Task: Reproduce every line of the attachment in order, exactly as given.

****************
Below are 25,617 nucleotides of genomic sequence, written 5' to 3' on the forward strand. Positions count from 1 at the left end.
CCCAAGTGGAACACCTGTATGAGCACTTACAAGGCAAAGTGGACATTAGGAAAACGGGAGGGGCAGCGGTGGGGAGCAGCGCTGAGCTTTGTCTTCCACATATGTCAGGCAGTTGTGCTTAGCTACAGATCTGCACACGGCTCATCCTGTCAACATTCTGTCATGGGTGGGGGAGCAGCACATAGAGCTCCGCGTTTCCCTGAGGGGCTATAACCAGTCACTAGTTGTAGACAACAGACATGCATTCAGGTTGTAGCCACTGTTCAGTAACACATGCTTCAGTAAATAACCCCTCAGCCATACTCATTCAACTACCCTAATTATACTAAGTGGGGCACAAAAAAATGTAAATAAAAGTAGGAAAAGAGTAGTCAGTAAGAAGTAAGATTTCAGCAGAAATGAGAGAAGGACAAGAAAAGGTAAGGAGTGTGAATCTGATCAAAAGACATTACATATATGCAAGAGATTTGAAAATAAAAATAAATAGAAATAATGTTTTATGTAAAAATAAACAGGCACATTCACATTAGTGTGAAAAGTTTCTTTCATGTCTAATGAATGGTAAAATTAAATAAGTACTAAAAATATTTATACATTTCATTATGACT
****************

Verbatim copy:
Below are 25,617 nucleotides of genomic sequence, written 5' to 3' on the forward strand. Positions count from 1 at the left end.
CCCAAGTGGAACACCTGTATGAGCACTTACAAGGCAAAGTGGACATTAGGAAAACGGGAGGGGCAGCGGTGGGGAGCAGCGCTGAGCTTTGTCTTCCACATATGTCAGGCAGTTGTGCTTAGCTACAGATCTGCACACGGCTCATCCTGTCAACATTCTGTCATGGGTGGGGGAGCAGCACATAGAGCTCCGCGTTTCCCTGAGGGGCTATAACCAGTCACTAGTTGTAGACAACAGACATGCATTCAGGTTGTAGCCACTGTTCAGTAACACATGCTTCAGTAAATAACCCCTCAGCCATACTCATTCAACTACCCTAATTATACTAAGTGGGGCACAAAAAAATGTAAATAAAAGTAGGAAAAGAGTAGTCAGTAAGAAGTAAGATTTCAGCAGAAATGAGAGAAGGACAAGAAAAGGTAAGGAGTGTGAATCTGATCAAAAGACATTACATATATGCAAGAGATTTGAAAATAAAAATAAATAGAAATAATGTTTTATGTAAAAATAAACAGGCACATTCACATTAGTGTGAAAAGTTTCTTTCATGTCTAATGAATGGTAAAATTAAATAAGTACTAAAAATATTTATACATTTCATTATGACT